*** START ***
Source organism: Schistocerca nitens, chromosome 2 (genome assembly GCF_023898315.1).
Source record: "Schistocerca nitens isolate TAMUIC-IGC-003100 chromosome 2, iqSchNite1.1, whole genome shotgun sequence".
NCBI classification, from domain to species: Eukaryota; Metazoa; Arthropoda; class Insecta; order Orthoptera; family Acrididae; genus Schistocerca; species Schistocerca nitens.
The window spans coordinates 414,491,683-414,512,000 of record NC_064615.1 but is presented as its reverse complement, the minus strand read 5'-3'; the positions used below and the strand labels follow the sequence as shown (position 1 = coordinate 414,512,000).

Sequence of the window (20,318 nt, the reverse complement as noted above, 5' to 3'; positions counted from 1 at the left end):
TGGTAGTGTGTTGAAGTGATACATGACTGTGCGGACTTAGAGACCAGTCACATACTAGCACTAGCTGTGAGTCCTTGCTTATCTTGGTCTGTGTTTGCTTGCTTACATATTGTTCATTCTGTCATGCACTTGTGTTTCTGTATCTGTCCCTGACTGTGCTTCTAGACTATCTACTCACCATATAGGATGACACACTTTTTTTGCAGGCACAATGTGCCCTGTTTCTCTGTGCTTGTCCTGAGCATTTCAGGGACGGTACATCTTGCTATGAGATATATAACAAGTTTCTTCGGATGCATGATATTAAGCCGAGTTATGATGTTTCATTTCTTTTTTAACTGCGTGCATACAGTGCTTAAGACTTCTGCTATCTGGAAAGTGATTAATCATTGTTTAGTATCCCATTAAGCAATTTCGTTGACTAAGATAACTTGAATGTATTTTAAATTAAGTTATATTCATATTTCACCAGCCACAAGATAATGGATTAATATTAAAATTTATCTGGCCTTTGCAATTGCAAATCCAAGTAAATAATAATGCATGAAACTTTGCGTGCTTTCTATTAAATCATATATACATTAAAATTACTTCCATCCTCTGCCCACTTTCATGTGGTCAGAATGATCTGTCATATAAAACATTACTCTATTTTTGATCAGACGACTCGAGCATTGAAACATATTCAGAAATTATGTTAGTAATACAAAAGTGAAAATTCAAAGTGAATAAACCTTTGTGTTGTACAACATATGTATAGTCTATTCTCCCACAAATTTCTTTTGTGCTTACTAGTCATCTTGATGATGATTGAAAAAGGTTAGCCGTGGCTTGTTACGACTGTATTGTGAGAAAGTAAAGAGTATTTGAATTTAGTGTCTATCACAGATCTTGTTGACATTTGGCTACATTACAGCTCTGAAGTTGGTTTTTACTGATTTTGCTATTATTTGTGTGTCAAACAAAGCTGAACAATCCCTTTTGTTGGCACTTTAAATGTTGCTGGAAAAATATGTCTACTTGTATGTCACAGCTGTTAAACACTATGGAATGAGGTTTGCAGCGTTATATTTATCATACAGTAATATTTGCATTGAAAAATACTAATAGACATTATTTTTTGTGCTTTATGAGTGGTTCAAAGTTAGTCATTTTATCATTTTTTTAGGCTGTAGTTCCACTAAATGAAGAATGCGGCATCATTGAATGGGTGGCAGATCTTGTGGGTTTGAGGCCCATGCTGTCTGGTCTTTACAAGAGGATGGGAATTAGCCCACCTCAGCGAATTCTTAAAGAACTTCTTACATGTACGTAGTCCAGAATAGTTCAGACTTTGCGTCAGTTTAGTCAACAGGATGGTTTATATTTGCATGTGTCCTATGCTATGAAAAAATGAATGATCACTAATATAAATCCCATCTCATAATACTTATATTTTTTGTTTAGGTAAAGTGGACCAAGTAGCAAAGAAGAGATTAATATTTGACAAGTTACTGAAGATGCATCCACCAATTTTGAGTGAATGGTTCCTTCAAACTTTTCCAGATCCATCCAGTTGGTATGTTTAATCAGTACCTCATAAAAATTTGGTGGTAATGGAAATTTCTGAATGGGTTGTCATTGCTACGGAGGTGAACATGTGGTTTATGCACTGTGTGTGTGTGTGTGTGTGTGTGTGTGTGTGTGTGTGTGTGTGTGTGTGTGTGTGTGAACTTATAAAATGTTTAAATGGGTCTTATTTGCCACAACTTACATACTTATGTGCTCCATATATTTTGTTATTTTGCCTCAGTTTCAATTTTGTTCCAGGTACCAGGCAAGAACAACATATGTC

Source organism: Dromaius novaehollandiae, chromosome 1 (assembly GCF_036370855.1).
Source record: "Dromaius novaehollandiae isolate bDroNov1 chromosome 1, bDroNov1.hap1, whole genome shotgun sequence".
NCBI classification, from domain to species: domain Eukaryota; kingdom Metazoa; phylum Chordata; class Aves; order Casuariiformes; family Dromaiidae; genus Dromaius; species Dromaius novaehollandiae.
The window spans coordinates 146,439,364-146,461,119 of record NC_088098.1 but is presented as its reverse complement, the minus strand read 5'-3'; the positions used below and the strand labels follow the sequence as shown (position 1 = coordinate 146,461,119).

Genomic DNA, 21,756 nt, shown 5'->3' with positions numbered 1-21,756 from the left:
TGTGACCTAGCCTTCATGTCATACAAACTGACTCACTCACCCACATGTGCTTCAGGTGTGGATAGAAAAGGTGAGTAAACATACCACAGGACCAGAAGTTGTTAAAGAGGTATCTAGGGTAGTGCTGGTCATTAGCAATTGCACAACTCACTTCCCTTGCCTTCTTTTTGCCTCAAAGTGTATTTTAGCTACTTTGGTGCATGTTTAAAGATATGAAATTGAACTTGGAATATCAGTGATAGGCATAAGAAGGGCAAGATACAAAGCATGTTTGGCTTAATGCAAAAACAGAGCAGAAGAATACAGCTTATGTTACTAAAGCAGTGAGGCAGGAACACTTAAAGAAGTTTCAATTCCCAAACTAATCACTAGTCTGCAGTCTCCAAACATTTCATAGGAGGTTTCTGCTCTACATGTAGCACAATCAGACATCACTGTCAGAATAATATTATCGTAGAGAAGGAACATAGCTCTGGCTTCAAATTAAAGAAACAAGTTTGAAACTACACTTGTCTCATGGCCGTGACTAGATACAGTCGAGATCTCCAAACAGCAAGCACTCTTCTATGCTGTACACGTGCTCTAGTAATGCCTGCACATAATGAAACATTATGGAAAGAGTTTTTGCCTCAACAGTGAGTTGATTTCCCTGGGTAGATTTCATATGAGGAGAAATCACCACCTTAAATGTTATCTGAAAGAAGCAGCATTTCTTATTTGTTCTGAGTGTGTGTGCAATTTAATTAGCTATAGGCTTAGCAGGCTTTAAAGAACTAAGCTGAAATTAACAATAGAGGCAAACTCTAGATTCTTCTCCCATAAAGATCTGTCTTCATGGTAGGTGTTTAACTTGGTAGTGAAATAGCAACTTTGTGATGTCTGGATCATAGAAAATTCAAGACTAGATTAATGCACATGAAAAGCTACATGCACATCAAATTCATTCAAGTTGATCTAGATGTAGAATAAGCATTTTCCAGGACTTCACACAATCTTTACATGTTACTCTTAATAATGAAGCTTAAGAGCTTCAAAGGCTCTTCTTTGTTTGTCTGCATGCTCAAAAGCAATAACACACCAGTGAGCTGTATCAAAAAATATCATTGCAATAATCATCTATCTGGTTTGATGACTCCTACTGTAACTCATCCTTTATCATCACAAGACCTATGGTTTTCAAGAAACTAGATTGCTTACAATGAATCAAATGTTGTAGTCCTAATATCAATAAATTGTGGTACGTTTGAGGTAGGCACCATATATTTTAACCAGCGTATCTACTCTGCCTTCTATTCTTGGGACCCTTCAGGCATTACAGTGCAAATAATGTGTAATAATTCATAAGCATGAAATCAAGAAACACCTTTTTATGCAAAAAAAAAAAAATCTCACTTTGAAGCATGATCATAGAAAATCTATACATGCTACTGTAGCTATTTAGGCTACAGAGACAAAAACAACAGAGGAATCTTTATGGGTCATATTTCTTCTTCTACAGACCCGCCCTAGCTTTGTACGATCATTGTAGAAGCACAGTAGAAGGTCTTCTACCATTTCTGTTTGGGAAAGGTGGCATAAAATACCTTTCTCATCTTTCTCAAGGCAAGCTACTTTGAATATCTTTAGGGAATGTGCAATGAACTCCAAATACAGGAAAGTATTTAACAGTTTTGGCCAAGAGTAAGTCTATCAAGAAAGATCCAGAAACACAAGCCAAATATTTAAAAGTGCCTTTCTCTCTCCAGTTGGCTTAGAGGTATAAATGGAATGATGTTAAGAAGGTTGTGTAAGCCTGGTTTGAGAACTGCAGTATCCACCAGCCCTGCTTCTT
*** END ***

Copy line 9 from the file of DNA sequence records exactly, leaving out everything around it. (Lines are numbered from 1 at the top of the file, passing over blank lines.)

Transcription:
NCBI classification, from domain to species: domain Eukaryota; kingdom Metazoa; phylum Chordata; class Aves; order Casuariiformes; family Dromaiidae; genus Dromaius; species Dromaius novaehollandiae.